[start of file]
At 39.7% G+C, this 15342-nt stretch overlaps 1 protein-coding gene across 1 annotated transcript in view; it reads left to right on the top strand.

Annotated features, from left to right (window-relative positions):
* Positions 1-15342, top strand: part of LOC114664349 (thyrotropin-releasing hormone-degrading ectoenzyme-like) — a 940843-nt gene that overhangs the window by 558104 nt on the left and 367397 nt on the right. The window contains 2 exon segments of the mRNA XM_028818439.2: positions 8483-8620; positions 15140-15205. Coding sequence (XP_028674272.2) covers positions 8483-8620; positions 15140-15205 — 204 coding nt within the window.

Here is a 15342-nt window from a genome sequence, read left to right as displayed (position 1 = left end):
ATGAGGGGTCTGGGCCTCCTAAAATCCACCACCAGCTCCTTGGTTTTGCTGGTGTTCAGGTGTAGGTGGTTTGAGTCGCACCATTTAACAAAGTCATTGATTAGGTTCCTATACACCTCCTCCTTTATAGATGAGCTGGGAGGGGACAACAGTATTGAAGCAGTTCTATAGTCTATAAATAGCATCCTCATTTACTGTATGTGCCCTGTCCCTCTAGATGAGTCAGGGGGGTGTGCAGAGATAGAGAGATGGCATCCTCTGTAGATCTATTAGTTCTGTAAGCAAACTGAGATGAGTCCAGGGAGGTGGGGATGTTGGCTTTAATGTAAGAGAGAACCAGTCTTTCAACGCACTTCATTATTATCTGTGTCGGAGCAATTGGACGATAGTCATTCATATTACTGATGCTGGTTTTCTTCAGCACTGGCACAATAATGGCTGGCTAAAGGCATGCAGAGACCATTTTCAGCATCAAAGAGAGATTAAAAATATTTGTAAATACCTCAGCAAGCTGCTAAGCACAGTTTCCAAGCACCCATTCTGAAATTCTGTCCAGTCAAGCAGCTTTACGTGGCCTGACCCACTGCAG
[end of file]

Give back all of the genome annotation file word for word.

At 39.7% G+C, this 15342-nt stretch overlaps 1 protein-coding gene across 1 annotated transcript in view; it reads left to right on the top strand.

Annotated features, from left to right (window-relative positions):
* Positions 1-15342, top strand: part of LOC114664349 (thyrotropin-releasing hormone-degrading ectoenzyme-like) — a 940843-nt gene that overhangs the window by 558104 nt on the left and 367397 nt on the right. The window contains 2 exon segments of the mRNA XM_028818439.2: positions 8483-8620; positions 15140-15205. Coding sequence (XP_028674272.2) covers positions 8483-8620; positions 15140-15205 — 204 coding nt within the window.

Here is a 15342-nt window from a genome sequence, read left to right as displayed (position 1 = left end):
ATGAGGGGTCTGGGCCTCCTAAAATCCACCACCAGCTCCTTGGTTTTGCTGGTGTTCAGGTGTAGGTGGTTTGAGTCGCACCATTTAACAAAGTCATTGATTAGGTTCCTATACACCTCCTCCTTTATAGATGAGCTGGGAGGGGACAACAGTATTGAAGCAGTTCTATAGTCTATAAATAGCATCCTCATTTACTGTATGTGCCCTGTCCCTCTAGATGAGTCAGGGGGGTGTGCAGAGATAGAGAGATGGCATCCTCTGTAGATCTATTAGTTCTGTAAGCAAACTGAGATGAGTCCAGGGAGGTGGGGATGTTGGCTTTAATGTAAGAGAGAACCAGTCTTTCAACGCACTTCATTATTATCTGTGTCGGAGCAATTGGACGATAGTCATTCATATTACTGATGCTGGTTTTCTTCAGCACTGGCACAATAATGGCTGGCTAAAGGCATGCAGAGACCATTTTCAGCATCAAAGAGAGATTAAAAATATTTGTAAATACCTCAGCAAGCTGCTAAGCACAGTTTCCAAGCACCCATTCTGAAATTCTGTCCAGTCAAGCAGCTTTACGTGGCCTGACCCACTGCAG